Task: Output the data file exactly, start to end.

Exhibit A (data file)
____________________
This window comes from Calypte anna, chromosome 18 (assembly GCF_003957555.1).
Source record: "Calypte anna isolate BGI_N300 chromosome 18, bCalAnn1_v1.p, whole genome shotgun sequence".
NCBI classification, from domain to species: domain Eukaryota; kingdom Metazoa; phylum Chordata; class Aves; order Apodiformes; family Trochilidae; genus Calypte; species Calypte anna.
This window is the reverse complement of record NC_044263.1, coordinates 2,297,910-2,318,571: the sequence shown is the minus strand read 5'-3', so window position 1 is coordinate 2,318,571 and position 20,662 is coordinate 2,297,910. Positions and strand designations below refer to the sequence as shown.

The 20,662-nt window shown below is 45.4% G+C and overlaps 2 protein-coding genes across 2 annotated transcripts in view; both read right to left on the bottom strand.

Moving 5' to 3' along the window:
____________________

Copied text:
This window comes from Calypte anna, chromosome 18 (assembly GCF_003957555.1).
Source record: "Calypte anna isolate BGI_N300 chromosome 18, bCalAnn1_v1.p, whole genome shotgun sequence".
NCBI classification, from domain to species: domain Eukaryota; kingdom Metazoa; phylum Chordata; class Aves; order Apodiformes; family Trochilidae; genus Calypte; species Calypte anna.
This window is the reverse complement of record NC_044263.1, coordinates 2,297,910-2,318,571: the sequence shown is the minus strand read 5'-3', so window position 1 is coordinate 2,318,571 and position 20,662 is coordinate 2,297,910. Positions and strand designations below refer to the sequence as shown.

The 20,662-nt window shown below is 45.4% G+C and overlaps 2 protein-coding genes across 2 annotated transcripts in view; both read right to left on the bottom strand.

Moving 5' to 3' along the window: